Ringo Starr on Ludwig Drum Kit Up for Auction

Ringo’s Treasure Trove Brings in $9.2m

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Topping the list is the Ludwig drum kit that fired the opening shots of the British Invasion.

A lifetime accumulation of Ringo Starr’s memorabilia has been sold at an historic Beverly Hills auction with a portion of the $9.2m raised earmarked for the Lotus Foundation, Ringo and wife Barbara Bach’s charity. More than 1,300 pieces including clothes, instruments and jewelry were sold to benefit a wide swath of social causes ranging from substance abuse to animal protection.

Topping the list of prized items sold by Julien’s Auctions is the iconic Ludwig kit on which Ringo performed hundreds of times and cut “I Want to Hold Your Hand” and “Can’t Buy Me Love” among many other early hits. It alone fetched $2,110.000.


A close-up look at some of the instruments auctioned off, with Mr. Starr himself curating.

Another significant sale item was Ringo’s copy of The White Album, numbered 000001, which brought in another $790,000—what is thought be a record-setter for a sound recording. Erroneously believed to have gone to John Lennon based on information Paul McCartney gave his own biographer, the first pressing of the double LP was purchased by an anonymous bidder.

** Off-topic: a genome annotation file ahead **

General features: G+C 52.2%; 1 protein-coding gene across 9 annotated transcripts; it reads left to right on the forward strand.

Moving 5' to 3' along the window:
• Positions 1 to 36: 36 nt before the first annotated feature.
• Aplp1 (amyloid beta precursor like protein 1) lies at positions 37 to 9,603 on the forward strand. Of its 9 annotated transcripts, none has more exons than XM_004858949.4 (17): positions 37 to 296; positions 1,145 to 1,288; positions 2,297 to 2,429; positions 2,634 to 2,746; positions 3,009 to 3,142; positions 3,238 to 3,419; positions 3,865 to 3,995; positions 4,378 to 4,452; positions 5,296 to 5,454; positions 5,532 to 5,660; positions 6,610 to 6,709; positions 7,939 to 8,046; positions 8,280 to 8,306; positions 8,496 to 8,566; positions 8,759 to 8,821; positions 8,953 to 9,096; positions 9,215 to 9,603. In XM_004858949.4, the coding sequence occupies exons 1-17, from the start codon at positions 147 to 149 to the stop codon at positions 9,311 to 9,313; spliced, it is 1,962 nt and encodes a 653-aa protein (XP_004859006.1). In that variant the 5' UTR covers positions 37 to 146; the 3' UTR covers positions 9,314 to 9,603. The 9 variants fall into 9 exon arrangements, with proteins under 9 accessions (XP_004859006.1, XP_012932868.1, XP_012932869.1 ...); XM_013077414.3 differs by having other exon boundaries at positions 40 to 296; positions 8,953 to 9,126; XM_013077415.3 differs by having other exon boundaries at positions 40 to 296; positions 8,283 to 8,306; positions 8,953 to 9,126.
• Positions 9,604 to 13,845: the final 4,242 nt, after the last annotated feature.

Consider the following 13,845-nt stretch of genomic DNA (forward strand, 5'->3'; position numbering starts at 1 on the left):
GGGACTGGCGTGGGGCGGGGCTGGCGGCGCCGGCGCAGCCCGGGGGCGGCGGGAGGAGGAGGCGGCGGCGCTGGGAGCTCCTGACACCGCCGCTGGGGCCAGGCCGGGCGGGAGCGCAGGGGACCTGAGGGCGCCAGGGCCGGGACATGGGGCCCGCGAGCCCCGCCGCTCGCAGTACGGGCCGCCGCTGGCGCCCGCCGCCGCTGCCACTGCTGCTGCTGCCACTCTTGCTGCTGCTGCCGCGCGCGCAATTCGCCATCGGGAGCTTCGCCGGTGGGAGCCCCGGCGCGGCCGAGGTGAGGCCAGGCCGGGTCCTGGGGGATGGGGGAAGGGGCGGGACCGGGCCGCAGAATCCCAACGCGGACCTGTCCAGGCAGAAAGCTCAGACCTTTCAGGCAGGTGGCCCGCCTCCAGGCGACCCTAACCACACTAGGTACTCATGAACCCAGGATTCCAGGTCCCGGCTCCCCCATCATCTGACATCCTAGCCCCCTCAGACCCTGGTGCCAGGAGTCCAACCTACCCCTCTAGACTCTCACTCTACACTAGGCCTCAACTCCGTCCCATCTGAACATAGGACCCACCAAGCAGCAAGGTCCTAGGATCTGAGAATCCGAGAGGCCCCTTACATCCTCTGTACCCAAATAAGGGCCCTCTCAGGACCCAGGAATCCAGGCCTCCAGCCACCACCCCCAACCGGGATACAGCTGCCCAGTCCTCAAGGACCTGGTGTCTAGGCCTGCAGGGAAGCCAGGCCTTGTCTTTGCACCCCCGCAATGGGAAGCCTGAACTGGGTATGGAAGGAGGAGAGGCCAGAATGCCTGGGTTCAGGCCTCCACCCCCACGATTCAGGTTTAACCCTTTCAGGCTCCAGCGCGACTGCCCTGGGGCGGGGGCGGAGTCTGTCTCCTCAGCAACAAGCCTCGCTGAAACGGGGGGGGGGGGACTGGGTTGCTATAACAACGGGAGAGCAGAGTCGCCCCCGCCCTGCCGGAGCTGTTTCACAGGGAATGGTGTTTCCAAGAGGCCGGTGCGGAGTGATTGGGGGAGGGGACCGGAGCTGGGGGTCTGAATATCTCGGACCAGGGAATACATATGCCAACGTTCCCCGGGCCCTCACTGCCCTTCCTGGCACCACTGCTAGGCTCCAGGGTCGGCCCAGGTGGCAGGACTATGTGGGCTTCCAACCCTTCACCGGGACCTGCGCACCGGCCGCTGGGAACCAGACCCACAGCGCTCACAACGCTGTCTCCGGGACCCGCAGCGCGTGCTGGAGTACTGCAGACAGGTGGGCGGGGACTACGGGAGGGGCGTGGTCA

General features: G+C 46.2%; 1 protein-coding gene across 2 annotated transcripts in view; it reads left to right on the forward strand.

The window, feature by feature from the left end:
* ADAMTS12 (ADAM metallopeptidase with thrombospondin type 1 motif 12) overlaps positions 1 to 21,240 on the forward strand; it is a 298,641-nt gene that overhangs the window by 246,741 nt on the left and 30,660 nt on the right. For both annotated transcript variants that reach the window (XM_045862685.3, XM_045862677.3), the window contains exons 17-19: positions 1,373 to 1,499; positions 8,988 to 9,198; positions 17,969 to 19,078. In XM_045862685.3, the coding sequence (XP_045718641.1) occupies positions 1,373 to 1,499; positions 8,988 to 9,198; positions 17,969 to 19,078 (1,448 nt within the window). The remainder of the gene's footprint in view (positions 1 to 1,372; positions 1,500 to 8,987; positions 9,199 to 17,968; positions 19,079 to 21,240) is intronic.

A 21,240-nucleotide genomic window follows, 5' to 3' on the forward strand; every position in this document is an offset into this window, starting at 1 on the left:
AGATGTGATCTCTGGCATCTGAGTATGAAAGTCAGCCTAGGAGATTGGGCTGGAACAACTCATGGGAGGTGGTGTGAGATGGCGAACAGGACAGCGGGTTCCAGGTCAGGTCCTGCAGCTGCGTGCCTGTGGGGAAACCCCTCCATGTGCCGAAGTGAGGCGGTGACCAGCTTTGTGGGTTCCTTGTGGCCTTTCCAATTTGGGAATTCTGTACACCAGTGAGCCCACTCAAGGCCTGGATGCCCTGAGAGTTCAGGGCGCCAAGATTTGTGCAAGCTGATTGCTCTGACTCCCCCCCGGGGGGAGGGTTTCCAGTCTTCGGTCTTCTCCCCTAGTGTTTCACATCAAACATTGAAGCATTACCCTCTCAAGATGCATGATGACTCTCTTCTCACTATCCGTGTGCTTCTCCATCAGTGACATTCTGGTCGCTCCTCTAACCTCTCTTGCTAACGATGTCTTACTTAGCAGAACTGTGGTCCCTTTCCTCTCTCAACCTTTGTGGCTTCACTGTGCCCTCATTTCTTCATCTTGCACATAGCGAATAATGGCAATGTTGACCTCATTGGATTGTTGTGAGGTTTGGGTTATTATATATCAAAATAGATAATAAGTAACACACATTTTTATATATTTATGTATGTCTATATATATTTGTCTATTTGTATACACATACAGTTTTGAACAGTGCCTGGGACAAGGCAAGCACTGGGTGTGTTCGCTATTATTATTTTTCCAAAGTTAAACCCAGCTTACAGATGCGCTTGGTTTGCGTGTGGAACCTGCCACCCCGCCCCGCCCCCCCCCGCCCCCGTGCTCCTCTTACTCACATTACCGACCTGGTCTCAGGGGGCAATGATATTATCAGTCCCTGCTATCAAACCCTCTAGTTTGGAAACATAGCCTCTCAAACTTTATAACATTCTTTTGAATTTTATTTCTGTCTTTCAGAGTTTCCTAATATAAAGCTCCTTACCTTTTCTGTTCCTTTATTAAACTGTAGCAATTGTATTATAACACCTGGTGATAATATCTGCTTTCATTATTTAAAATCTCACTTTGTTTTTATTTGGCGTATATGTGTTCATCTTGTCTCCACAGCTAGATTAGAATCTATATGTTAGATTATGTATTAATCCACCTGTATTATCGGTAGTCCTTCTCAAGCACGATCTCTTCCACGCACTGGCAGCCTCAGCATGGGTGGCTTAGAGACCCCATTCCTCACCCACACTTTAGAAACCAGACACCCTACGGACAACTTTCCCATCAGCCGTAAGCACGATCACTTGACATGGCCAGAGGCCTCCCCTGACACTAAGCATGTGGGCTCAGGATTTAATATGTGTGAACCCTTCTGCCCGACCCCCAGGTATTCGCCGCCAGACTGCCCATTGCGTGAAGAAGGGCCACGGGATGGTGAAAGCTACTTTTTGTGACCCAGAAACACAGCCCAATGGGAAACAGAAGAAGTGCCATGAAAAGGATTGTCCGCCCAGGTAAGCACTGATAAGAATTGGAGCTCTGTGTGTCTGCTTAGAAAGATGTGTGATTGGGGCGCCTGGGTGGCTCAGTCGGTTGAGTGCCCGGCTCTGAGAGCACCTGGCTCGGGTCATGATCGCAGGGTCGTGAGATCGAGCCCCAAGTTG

While the question of how it came into Ringo’s possession is unclear, what is clear is that the record is not in absolute mint-condition In an interview with Rolling Stone, Ringo revealed that, "We didn't think, ‘We'll keep it for 50 years and it will be in pristine condition.' Whoever gets it, it will have my fingerprints on it."

The runner-up among the top-earning items in the auction was a 1964 Rickenbacker that John Lennon gave to Ringo in 1968. It fetched $910,000. Also auctioned was George Harrison’s 1962 Gretsch Tennessean. The instrument was given to Ringo by Harrison’s family following the posthumous Concert for George in 2002 and brought in $179,200.

A lifetime’s worth of rings were also up for sale, many of which Ringo wore during The Beatles’ heyday. Indeed, Randall Starkey morphed into Ringo Starr largely as a result of the array of rings he habitually wore.

Reflecting on the trove prior to the auction, Ringo said, "Some of the stuff, it's a real surprise that we still had it because it's been in storage for so long. I don't mind getting rid of a lot of stuff and it goes to good use. That's the deal."

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